MMORPGs and Nationalism
[Massovye mnogopol’zovatel’skie onlain-igry (MMORPG) i natsionalizm]
Type of publication: Research Article
MMORPG, World of Warcraft, nationalism
Communities which form within the worlds of digital games, especially MMORPGs are, in theory, a-national, because the basic premise of digital worlds is their limitlessness and the overcoming of boundaries that exist in the physical world. Gamers from different European countries are based on servers which are designated as international (English language European servers), these people speak different languages, but English is the default lingua franca. Even though it is generally assumed that most guilds (communities) on these servers are international, there is also a strong tendency to form “national” guilds, comprised of gamers who speak the same native language. On the one hand, this is the consequence of the desire for better/easier understanding and communication within the community, but — as analyses of gamer behaviour on Chinese and Taiwanese servers show — also the assumption of shared cultural preferences, that serve to enhance the internal cohesion of the community. “National” guilds will often recruit members by publishing calls in their native language on public channels, which serves to deter anyone who doesn’t speak the language in question. In these cases it is irrelevant where (in which country) the players are physically based, as the national borders are equated with the boundaries of language. This paper will analyze recruiting messages published by “national” guilds, the behaviour/attitudes of the players and the discussions of ethnic/national issues on public channels and social networks in the MMORPG World of Warcraft. The data shows that, regardless of the assumed lack of borders in digital worlds, boundaries in online spaces are often set in accordance with ideas about nations that players have in the physical world. On the other hand, there is the possibility that some gamers, through meeting and conversing with people from different countries and cultures in the digital world, correct and change the attitudes they formed in their physical surroundings, which then serves to facilitate their joining international communities, as well as diminishing ethnic barriers in the “real” world.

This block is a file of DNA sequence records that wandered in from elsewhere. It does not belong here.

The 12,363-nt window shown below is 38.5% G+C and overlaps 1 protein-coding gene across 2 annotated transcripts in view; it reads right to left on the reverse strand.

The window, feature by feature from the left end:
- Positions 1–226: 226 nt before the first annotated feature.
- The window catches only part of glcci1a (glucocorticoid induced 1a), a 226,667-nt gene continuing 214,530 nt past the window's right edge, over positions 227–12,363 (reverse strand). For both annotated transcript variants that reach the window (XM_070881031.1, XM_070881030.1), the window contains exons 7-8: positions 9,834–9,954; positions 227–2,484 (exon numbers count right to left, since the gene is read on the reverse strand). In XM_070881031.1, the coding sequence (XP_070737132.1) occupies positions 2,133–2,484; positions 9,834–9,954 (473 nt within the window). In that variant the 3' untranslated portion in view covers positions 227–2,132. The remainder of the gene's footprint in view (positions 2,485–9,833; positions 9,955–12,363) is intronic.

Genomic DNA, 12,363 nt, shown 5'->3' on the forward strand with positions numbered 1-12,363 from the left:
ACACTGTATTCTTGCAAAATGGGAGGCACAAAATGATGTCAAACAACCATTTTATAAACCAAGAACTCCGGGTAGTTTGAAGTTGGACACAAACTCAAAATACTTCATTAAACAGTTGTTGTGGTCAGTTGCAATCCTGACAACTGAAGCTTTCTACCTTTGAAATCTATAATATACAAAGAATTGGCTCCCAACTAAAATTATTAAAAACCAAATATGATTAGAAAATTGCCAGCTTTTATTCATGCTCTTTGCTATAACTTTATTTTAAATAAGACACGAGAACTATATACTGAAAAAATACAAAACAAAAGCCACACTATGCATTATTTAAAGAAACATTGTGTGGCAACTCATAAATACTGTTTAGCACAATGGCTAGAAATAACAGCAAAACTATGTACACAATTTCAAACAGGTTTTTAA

Funding InformationThis research was supported by the following institutions and grants: Serbian Ministry of Education and Science [no. 177026]
Gavrilović, L. 2019. MMORPGs and Nationalism [Massovye mnogopol’zovatel’skie onlain-igry (MMORPG) i natsionalizm]. Etnograficheskoe obozrenie 5: 50–67. https://doi.org/10.31857/S086954150007377-4
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